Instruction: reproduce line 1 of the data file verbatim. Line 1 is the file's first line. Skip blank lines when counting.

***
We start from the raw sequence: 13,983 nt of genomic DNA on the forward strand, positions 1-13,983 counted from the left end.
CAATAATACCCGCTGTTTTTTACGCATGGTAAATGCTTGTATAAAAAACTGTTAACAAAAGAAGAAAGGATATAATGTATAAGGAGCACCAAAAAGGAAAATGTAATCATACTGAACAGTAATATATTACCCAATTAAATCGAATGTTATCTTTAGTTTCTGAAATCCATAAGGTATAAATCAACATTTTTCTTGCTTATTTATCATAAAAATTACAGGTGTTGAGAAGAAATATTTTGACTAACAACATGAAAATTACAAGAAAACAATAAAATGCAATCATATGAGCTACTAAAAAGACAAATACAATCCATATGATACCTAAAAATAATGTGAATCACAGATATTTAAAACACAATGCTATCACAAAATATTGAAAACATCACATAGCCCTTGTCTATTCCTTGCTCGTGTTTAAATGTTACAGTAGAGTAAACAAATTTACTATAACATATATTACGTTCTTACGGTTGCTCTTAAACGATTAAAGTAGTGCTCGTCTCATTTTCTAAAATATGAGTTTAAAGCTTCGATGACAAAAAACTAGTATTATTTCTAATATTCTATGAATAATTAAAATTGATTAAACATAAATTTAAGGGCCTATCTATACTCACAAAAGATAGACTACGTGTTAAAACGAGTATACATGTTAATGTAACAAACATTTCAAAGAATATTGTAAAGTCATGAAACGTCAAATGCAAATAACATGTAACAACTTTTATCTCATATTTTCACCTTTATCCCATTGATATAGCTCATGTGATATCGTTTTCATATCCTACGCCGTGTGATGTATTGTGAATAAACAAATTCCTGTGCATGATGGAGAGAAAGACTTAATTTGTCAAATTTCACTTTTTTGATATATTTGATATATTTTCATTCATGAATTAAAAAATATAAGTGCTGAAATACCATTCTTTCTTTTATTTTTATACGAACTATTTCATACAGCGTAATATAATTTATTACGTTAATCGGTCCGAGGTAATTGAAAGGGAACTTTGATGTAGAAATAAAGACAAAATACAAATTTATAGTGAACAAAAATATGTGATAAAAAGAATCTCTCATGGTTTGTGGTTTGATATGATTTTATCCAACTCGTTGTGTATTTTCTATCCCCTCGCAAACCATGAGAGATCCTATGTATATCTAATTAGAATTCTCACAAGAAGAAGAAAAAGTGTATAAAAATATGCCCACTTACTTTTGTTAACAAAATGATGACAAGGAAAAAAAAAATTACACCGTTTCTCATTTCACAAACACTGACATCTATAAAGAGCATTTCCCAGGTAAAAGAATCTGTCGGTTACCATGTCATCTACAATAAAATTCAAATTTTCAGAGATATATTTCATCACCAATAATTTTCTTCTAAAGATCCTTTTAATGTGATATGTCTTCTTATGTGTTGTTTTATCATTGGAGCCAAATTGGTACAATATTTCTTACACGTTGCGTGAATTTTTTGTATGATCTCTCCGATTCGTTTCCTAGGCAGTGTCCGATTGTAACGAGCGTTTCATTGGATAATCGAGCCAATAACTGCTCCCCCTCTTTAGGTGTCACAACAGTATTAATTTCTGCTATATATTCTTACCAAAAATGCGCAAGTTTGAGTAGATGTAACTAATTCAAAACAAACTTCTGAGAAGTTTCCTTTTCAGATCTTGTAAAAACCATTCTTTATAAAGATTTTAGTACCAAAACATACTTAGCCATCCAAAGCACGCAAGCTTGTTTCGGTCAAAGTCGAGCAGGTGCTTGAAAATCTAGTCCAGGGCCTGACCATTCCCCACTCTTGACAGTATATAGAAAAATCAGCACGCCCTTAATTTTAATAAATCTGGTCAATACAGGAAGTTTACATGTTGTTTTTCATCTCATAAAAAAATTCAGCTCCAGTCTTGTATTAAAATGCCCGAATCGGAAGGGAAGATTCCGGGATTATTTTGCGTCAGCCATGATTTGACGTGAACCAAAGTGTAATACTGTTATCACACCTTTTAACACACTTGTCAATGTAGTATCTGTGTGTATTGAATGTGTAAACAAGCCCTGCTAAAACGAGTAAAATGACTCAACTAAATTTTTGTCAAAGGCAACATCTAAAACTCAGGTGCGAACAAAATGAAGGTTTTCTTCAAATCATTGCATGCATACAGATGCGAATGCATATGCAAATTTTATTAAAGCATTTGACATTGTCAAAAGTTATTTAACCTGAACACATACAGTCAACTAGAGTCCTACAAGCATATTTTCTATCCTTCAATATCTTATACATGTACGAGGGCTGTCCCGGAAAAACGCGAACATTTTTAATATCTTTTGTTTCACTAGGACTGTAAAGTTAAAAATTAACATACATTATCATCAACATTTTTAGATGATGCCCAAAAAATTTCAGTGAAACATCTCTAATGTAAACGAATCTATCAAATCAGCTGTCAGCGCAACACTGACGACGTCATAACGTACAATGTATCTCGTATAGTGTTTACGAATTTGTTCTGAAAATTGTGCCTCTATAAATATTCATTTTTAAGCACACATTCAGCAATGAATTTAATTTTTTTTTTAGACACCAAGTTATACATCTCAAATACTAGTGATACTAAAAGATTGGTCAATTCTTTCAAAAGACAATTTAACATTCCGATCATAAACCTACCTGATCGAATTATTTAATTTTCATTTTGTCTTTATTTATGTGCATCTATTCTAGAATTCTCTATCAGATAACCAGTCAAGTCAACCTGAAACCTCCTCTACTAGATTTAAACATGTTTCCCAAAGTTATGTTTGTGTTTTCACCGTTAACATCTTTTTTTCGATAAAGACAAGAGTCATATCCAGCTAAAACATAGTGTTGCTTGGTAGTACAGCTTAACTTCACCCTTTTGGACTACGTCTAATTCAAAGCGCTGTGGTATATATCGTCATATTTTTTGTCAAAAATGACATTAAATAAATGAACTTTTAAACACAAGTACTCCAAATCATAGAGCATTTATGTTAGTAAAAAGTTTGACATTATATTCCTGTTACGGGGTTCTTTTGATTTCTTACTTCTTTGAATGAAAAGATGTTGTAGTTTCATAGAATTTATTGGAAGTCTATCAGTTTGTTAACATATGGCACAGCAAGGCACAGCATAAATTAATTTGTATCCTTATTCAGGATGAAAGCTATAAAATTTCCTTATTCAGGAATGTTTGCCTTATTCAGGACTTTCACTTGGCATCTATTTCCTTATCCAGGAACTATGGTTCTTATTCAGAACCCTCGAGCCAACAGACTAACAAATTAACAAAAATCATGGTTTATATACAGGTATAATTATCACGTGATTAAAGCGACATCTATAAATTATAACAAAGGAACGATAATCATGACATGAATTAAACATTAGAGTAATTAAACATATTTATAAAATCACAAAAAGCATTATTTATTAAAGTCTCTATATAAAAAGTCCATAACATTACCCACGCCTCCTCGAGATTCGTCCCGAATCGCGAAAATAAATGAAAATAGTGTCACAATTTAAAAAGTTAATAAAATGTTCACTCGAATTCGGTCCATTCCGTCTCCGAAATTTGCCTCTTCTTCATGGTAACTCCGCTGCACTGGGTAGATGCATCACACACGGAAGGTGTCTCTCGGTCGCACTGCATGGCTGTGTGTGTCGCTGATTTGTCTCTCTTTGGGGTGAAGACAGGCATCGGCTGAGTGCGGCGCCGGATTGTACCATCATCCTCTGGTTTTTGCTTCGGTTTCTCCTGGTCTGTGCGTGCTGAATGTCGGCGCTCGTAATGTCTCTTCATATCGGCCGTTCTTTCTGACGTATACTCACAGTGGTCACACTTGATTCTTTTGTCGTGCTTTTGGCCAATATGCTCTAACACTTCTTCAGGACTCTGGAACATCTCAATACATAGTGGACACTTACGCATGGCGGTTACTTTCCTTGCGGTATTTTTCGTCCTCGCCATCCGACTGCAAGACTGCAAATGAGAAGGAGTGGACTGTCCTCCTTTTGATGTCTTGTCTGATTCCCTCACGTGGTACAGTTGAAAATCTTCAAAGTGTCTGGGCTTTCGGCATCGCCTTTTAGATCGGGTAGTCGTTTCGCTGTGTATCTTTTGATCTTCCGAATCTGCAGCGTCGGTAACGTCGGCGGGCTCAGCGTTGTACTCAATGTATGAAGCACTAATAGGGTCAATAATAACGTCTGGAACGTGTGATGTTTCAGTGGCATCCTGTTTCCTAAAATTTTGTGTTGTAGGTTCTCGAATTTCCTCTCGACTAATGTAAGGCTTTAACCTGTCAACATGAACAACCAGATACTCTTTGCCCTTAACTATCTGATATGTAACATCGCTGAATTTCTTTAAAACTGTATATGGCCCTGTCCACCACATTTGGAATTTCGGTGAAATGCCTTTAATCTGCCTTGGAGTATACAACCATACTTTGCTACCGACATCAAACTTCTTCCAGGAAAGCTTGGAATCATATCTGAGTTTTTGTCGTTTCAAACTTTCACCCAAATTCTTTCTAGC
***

We start from the raw sequence: 13,983 nt of genomic DNA on the forward strand, positions 1-13,983 counted from the left end.